I have taken it upon myself lately to reexamine my approach to brethren who are wandering, indifferent or erring. It’s all fine and good to say we should have “the spirit of gentleness” (Galatians 6:1). But what does that actually look and sound like? How might I self-diagnose more effectively?
I raised some questions last week about the Facebook “friend” who posted a vulgarism and couldn’t (wouldn’t?) delete it. Well, far be it from me to turn away from a custom-made bulletin article, so allow me to elaborate a bit.
Run toward your fears. That’s some billboard-variety advice I get while driving past the local university. And as we all know, multicolored roadside signs are the most reliable source of life advice these days.
Lean into it. That’s how the same basic sentiment was expressed in an article I read recently. Except this wasn’t written by a nameless, faceless intern. This was from an expert in the field of stress management who woke up one day struggling mightily to manage his own stress.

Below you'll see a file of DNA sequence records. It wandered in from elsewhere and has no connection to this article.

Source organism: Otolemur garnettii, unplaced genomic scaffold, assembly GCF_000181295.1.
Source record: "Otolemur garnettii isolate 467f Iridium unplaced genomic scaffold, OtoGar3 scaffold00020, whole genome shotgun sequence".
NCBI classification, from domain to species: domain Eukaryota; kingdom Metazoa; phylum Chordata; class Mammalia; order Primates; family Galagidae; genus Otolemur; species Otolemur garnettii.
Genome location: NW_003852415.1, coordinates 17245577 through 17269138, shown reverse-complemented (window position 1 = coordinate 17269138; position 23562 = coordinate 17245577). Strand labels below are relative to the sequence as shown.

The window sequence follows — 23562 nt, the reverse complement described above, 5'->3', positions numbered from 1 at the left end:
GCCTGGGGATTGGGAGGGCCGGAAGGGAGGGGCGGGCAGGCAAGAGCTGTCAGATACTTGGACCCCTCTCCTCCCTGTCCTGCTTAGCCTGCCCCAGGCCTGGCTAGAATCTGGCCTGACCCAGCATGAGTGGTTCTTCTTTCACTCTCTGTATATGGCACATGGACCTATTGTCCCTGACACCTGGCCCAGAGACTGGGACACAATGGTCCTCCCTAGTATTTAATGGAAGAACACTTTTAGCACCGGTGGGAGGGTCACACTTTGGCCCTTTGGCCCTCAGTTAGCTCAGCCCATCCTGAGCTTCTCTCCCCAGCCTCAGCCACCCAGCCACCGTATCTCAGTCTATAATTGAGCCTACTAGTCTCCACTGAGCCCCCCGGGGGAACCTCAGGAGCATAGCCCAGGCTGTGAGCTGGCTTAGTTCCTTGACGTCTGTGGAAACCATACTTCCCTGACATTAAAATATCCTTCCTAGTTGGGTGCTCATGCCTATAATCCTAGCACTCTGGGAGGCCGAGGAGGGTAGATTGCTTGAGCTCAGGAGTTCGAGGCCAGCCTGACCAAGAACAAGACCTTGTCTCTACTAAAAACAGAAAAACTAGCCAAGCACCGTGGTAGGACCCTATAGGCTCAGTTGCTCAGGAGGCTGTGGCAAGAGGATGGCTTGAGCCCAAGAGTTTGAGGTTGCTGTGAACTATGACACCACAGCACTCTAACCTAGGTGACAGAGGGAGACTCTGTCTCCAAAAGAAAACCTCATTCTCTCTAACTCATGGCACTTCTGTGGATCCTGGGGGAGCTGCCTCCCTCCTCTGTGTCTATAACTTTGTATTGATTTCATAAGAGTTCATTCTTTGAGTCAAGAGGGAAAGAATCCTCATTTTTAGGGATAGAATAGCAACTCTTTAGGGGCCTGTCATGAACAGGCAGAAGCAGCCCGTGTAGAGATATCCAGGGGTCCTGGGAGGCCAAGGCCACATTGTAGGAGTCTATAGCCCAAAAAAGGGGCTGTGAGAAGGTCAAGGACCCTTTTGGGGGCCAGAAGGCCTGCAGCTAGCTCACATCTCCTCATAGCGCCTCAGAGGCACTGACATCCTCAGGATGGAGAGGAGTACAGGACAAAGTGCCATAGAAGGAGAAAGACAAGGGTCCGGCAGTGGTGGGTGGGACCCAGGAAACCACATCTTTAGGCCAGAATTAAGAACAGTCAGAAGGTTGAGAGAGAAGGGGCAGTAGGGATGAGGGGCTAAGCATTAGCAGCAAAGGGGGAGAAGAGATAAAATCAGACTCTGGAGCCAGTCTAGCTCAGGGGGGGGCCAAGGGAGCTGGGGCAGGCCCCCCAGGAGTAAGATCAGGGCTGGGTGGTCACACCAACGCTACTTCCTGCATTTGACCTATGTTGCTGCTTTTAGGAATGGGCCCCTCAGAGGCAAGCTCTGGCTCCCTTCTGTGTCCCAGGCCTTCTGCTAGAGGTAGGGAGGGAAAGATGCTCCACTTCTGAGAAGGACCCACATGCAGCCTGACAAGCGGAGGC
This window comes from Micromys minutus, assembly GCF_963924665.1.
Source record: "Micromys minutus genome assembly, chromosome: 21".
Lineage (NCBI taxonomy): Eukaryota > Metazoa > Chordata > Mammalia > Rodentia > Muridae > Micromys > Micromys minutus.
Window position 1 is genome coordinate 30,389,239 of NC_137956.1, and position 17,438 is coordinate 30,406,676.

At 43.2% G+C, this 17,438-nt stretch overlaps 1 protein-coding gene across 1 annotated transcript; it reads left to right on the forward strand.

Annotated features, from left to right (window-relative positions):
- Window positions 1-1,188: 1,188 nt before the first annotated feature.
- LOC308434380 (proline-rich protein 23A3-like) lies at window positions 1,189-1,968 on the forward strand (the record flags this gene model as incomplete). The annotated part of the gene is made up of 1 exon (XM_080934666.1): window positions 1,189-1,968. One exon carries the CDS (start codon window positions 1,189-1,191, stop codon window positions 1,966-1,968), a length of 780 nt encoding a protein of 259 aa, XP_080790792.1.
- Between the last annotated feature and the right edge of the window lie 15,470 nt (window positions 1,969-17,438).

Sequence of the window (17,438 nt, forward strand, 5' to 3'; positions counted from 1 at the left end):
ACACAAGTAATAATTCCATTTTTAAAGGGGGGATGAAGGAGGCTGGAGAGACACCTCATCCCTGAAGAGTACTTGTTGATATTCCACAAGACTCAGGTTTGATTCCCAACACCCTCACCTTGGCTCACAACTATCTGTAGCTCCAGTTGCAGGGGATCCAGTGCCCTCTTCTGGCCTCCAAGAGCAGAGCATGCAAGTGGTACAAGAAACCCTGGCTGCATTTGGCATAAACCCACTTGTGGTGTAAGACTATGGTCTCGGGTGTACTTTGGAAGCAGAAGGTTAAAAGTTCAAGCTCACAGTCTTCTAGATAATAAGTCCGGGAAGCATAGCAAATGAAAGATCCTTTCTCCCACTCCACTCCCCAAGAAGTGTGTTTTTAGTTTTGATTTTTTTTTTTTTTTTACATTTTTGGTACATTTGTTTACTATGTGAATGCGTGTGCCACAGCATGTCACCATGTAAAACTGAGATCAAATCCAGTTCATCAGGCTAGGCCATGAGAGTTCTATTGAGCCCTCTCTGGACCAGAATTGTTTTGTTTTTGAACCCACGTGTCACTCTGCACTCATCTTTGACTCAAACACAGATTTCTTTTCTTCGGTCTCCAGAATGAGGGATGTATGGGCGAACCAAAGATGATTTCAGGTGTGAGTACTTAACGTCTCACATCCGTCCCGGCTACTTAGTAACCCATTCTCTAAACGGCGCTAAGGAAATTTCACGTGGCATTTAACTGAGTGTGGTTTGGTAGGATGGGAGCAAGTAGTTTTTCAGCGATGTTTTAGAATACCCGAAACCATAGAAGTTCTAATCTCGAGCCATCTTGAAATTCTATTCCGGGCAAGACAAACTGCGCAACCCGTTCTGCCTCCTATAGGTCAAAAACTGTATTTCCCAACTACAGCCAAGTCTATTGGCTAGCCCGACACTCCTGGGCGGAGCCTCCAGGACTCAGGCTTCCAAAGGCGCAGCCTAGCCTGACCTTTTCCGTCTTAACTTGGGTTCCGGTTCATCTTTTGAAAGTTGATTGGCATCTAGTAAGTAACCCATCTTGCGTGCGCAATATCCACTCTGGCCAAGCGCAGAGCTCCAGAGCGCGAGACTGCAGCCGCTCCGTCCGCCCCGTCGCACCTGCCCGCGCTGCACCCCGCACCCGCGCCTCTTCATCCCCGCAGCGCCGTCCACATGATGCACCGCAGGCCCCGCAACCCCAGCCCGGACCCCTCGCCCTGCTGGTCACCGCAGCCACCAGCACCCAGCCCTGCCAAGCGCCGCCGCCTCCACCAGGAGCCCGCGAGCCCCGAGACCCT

A preacher was visiting a congregation one Sunday — they as unknown to him as he was to them. “This is a bit uncomfortable for all of us, I suppose,” he said to open. “You’re out there wondering if I’m a good preacher. I’m up here wondering if you know what good preaching is.”
That is not a story from my future autobiography, I assure you.